Browse Tag


Var, matey

Triennes 2009 Vin de Pays du Var Rosé (Provence) – Pink melon and grapefruit, soft and plushy, with tarragon and something else herbal that I can’t put a papilla on. Balanced. Some lead sinkers appear amidst the finish. Just OK. (7/10)

Under my Peyrassol, assol, assol, eh, eh, eh…

La Croix Peyrassol 2007 Vin de Pays de Méditerranée (Provence) – Aromatic and structured, weaving through an arboreal maze of leaves, barks, underbrush, and dried petals, then rounded with dark black fruit. Despite strength, it’s not an aggressive or heavy wine, and is as nice without food as it is with. Balanced, albeit a little short, and so despite the quality I think this is a relative short-termer. (2/10)

Rolland in dough

Mme. Rolland “Mas Sainte Berthe” 2006 Les Baux de Provence “Passe-Rose” (Provence) – Potpourri (as stenchy as it is pretty), tangerine, greengage plum. Burns more than it pleases. The more Provençal rosé I have, the more I wish I was drinking pink from elsewhere. The alcohol is just too much, too often. (9/09)

Peyraud tax

[vineyard]Peyraud “Domaine Tempier” 1994 Bandol “Cuvée Spéciale la Tourtine” (Provence) – Bretty, for sure, plus the usual mourvèdre horse of a different earth. Very aromatic, which seems to go hand-in-hand with those qualities in these wines. Dark dried fruit (or perhaps dried dark fruit) and a lovely graphite texture that really emerges on the finish. Tastes fully mature, but these wines seem to hang on a lot longer than one expects once they reach this stage. (4/09)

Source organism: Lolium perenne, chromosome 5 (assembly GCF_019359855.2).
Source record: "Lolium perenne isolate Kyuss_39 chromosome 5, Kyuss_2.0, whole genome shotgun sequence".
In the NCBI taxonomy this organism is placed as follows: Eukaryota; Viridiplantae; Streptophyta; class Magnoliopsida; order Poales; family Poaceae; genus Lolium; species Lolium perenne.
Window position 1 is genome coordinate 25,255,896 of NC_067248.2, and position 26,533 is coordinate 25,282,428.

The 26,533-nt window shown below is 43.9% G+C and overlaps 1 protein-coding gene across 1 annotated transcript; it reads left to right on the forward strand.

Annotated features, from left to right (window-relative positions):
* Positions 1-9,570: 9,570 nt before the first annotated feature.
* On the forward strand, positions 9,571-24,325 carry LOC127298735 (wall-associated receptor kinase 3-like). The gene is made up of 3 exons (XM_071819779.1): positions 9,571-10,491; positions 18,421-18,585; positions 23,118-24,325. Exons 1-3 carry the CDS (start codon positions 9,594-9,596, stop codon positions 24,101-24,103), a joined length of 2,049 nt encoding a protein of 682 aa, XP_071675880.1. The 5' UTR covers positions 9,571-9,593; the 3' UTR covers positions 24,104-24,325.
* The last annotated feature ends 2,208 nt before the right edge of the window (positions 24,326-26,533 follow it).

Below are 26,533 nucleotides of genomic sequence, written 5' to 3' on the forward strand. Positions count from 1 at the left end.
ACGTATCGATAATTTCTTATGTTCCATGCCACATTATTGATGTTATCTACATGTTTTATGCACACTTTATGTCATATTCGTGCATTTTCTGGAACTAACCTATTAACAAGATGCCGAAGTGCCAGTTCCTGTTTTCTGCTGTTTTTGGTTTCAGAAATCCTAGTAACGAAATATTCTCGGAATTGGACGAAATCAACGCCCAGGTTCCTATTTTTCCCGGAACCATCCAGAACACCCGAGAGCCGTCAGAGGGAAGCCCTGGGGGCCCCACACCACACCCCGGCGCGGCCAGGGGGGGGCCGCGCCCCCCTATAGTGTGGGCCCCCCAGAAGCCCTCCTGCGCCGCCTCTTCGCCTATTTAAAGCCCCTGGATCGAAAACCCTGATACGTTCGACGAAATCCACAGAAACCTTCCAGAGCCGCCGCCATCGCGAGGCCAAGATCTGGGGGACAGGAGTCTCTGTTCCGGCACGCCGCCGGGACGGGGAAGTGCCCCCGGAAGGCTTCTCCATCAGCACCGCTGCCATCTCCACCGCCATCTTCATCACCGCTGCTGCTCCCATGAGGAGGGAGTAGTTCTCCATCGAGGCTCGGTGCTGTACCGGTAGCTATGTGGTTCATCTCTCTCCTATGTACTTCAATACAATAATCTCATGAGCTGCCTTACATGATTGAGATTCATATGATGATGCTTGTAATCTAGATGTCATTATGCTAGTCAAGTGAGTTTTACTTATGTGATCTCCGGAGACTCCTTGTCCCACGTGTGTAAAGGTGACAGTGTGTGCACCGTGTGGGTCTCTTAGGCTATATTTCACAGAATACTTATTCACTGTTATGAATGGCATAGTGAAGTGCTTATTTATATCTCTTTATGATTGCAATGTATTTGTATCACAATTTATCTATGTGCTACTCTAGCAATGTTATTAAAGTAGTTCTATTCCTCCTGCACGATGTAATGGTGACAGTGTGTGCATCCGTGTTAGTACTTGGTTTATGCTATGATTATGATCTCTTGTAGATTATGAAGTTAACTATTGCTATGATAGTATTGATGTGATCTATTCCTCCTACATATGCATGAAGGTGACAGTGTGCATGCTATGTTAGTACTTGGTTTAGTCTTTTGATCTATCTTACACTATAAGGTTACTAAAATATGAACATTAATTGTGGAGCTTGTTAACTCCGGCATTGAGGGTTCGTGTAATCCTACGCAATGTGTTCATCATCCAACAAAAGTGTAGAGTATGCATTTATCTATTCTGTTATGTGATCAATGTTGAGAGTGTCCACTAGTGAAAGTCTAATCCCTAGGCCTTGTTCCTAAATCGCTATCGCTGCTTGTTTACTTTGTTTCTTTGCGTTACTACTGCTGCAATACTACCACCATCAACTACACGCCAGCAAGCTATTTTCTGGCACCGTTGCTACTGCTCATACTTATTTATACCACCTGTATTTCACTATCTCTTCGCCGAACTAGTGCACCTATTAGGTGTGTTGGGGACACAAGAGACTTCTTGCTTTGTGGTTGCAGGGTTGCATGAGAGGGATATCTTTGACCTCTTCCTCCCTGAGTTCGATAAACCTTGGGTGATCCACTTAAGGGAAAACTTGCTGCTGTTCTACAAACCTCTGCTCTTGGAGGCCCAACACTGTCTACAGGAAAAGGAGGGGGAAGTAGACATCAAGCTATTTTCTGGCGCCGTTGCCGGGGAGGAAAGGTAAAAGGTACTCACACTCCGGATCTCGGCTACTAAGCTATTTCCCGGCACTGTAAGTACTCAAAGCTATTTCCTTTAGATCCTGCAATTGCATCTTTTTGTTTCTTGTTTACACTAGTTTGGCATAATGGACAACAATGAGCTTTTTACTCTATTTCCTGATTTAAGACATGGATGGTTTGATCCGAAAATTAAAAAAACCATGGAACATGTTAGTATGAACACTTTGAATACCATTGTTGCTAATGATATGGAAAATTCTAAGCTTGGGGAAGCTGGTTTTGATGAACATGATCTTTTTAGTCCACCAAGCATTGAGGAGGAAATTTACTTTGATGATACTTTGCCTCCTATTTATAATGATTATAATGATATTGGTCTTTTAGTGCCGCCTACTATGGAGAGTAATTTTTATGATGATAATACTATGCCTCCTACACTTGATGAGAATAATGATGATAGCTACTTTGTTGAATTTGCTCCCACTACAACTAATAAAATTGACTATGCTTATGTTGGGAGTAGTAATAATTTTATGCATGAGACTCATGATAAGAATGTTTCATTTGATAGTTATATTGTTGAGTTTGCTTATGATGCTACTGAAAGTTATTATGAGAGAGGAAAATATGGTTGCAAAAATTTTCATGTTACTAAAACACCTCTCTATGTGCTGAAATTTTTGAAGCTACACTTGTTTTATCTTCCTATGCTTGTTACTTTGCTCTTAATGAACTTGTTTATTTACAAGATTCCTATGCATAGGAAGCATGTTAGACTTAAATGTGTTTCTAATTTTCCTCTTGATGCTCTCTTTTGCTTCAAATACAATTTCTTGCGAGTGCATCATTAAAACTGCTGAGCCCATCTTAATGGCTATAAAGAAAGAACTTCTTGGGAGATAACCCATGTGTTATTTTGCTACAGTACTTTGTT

Villeneuve “Château de Roquefort” 2003 Côtes de Provence “Les Mûres” (Provence) – Rough strawberry, mixed cherries, and earth. Very, very, very concentrated, with ripeness and intensity to spare, plus a sharp, scraping acidity (how’d they get that in 2003? never mind, I don’t want to know) that cleans up after the wine’s gone home for the day. Striking. Good? Maybe. (4/06)

Bouches & bulles

Trévallon 1996 Vin de Pays des Bouches du Rhône (Provence) – Wow, is this drinking well. Still structured, but in a loose-fitting way, letting the complex and somewhat mature fruit revel in its newfound freedom. Dark, chewy, but full of space and transparency through which shows the ultraviolet glow of an ancient soil. A bit of meat thrown to the lions. And confidence. Lots and lots of confidence. (5/08)


Rougier “Château Simone” 1998 Palette (Provence) – 375 ml. As usual, lovers of the freshest, fruitiest wines would think this was about a century older than it is. I love it. It’s like drinking an Egyptian ruin, sand-etched and with a few of the features permanently lost to time, but yet wholly recognizable in form and function. (5/08)

Peyraud tax

[vineyard]Peyraud “Domaine Tempier” 1995 Bandol (Provence) – Probably à point, and while it’s a beautiful old civet of herbs, meat, and earth, there’s a muted aspect to a finish that could be a little more expressive. It’s damned tasty, though. Drink sooner than soon. (5/08)

I Fontanieu drug

Bronzo “La Bastide Blanche” 1993 Bandol “Cuvée Fontanieu” (Provence) – Band-aid and a swirling chorus of well-hung meat, meat juice, meat residue, and a dry brush of herbs. There’s still some structure, and it grows in the telling, but I’m not sure I’d hold this one any longer; the structure shed might not be replaced by anything good. (4/08)